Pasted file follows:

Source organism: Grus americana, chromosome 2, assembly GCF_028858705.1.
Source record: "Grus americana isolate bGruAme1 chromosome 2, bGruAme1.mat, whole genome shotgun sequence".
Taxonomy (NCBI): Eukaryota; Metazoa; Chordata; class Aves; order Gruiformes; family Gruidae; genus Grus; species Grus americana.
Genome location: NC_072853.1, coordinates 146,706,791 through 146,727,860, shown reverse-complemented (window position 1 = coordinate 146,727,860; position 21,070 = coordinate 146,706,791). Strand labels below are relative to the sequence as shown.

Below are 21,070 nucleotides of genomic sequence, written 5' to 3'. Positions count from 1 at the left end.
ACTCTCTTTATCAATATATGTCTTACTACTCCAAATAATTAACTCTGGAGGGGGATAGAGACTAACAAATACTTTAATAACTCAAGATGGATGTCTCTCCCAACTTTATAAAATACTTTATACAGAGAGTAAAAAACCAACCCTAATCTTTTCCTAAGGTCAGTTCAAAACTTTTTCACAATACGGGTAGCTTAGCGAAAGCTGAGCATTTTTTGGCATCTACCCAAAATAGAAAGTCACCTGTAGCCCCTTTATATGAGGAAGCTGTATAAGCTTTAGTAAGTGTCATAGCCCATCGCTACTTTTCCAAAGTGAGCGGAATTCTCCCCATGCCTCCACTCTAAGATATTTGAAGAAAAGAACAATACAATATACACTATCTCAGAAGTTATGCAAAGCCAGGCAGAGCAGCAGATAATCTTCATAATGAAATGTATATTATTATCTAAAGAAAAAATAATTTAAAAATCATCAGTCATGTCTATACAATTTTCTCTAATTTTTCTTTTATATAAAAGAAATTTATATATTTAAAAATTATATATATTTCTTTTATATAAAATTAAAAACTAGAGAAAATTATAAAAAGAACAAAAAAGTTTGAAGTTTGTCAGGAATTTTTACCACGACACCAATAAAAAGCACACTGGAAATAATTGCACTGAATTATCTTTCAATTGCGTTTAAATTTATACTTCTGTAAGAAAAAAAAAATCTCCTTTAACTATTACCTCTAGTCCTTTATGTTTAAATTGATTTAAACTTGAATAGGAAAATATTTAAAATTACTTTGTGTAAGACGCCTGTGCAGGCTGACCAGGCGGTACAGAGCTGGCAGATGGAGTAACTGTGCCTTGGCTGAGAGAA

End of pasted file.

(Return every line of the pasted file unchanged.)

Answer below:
Source organism: Grus americana, chromosome 2, assembly GCF_028858705.1.
Source record: "Grus americana isolate bGruAme1 chromosome 2, bGruAme1.mat, whole genome shotgun sequence".
Taxonomy (NCBI): Eukaryota; Metazoa; Chordata; class Aves; order Gruiformes; family Gruidae; genus Grus; species Grus americana.
Genome location: NC_072853.1, coordinates 146,706,791 through 146,727,860, shown reverse-complemented (window position 1 = coordinate 146,727,860; position 21,070 = coordinate 146,706,791). Strand labels below are relative to the sequence as shown.

Below are 21,070 nucleotides of genomic sequence, written 5' to 3'. Positions count from 1 at the left end.
ACTCTCTTTATCAATATATGTCTTACTACTCCAAATAATTAACTCTGGAGGGGGATAGAGACTAACAAATACTTTAATAACTCAAGATGGATGTCTCTCCCAACTTTATAAAATACTTTATACAGAGAGTAAAAAACCAACCCTAATCTTTTCCTAAGGTCAGTTCAAAACTTTTTCACAATACGGGTAGCTTAGCGAAAGCTGAGCATTTTTTGGCATCTACCCAAAATAGAAAGTCACCTGTAGCCCCTTTATATGAGGAAGCTGTATAAGCTTTAGTAAGTGTCATAGCCCATCGCTACTTTTCCAAAGTGAGCGGAATTCTCCCCATGCCTCCACTCTAAGATATTTGAAGAAAAGAACAATACAATATACACTATCTCAGAAGTTATGCAAAGCCAGGCAGAGCAGCAGATAATCTTCATAATGAAATGTATATTATTATCTAAAGAAAAAATAATTTAAAAATCATCAGTCATGTCTATACAATTTTCTCTAATTTTTCTTTTATATAAAAGAAATTTATATATTTAAAAATTATATATATTTCTTTTATATAAAATTAAAAACTAGAGAAAATTATAAAAAGAACAAAAAAGTTTGAAGTTTGTCAGGAATTTTTACCACGACACCAATAAAAAGCACACTGGAAATAATTGCACTGAATTATCTTTCAATTGCGTTTAAATTTATACTTCTGTAAGAAAAAAAAAATCTCCTTTAACTATTACCTCTAGTCCTTTATGTTTAAATTGATTTAAACTTGAATAGGAAAATATTTAAAATTACTTTGTGTAAGACGCCTGTGCAGGCTGACCAGGCGGTACAGAGCTGGCAGATGGAGTAACTGTGCCTTGGCTGAGAGAA